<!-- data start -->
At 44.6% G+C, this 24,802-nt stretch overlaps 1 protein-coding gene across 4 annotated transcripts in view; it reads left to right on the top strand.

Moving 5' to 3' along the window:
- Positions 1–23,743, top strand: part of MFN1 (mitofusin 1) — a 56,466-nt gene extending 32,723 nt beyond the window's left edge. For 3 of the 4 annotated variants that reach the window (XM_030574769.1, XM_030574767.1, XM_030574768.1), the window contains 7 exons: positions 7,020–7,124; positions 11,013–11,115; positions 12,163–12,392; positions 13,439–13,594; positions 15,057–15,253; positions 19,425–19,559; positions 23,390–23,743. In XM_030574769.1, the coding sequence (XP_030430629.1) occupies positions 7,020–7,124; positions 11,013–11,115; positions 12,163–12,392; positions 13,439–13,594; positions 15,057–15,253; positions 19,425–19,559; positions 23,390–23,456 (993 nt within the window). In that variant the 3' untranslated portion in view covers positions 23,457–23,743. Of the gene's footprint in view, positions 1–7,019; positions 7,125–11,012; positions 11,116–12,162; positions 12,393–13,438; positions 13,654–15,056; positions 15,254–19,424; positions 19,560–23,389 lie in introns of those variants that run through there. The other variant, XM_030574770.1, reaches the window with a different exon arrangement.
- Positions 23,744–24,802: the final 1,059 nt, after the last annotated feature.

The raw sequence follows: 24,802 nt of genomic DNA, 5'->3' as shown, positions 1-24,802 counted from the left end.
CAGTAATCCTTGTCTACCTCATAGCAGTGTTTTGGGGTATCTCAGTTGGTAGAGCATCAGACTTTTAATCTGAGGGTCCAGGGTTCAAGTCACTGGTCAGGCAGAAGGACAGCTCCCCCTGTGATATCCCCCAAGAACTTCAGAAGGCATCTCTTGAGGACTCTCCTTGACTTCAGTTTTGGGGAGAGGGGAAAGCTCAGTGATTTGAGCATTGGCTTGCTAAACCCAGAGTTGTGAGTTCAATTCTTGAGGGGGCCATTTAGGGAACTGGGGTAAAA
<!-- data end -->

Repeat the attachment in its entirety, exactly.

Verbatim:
At 44.6% G+C, this 24,802-nt stretch overlaps 1 protein-coding gene across 4 annotated transcripts in view; it reads left to right on the top strand.

Moving 5' to 3' along the window:
- Positions 1–23,743, top strand: part of MFN1 (mitofusin 1) — a 56,466-nt gene extending 32,723 nt beyond the window's left edge. For 3 of the 4 annotated variants that reach the window (XM_030574769.1, XM_030574767.1, XM_030574768.1), the window contains 7 exons: positions 7,020–7,124; positions 11,013–11,115; positions 12,163–12,392; positions 13,439–13,594; positions 15,057–15,253; positions 19,425–19,559; positions 23,390–23,743. In XM_030574769.1, the coding sequence (XP_030430629.1) occupies positions 7,020–7,124; positions 11,013–11,115; positions 12,163–12,392; positions 13,439–13,594; positions 15,057–15,253; positions 19,425–19,559; positions 23,390–23,456 (993 nt within the window). In that variant the 3' untranslated portion in view covers positions 23,457–23,743. Of the gene's footprint in view, positions 1–7,019; positions 7,125–11,012; positions 11,116–12,162; positions 12,393–13,438; positions 13,654–15,056; positions 15,254–19,424; positions 19,560–23,389 lie in introns of those variants that run through there. The other variant, XM_030574770.1, reaches the window with a different exon arrangement.
- Positions 23,744–24,802: the final 1,059 nt, after the last annotated feature.

The raw sequence follows: 24,802 nt of genomic DNA, 5'->3' as shown, positions 1-24,802 counted from the left end.
CAGTAATCCTTGTCTACCTCATAGCAGTGTTTTGGGGTATCTCAGTTGGTAGAGCATCAGACTTTTAATCTGAGGGTCCAGGGTTCAAGTCACTGGTCAGGCAGAAGGACAGCTCCCCCTGTGATATCCCCCAAGAACTTCAGAAGGCATCTCTTGAGGACTCTCCTTGACTTCAGTTTTGGGGAGAGGGGAAAGCTCAGTGATTTGAGCATTGGCTTGCTAAACCCAGAGTTGTGAGTTCAATTCTTGAGGGGGCCATTTAGGGAACTGGGGTAAAA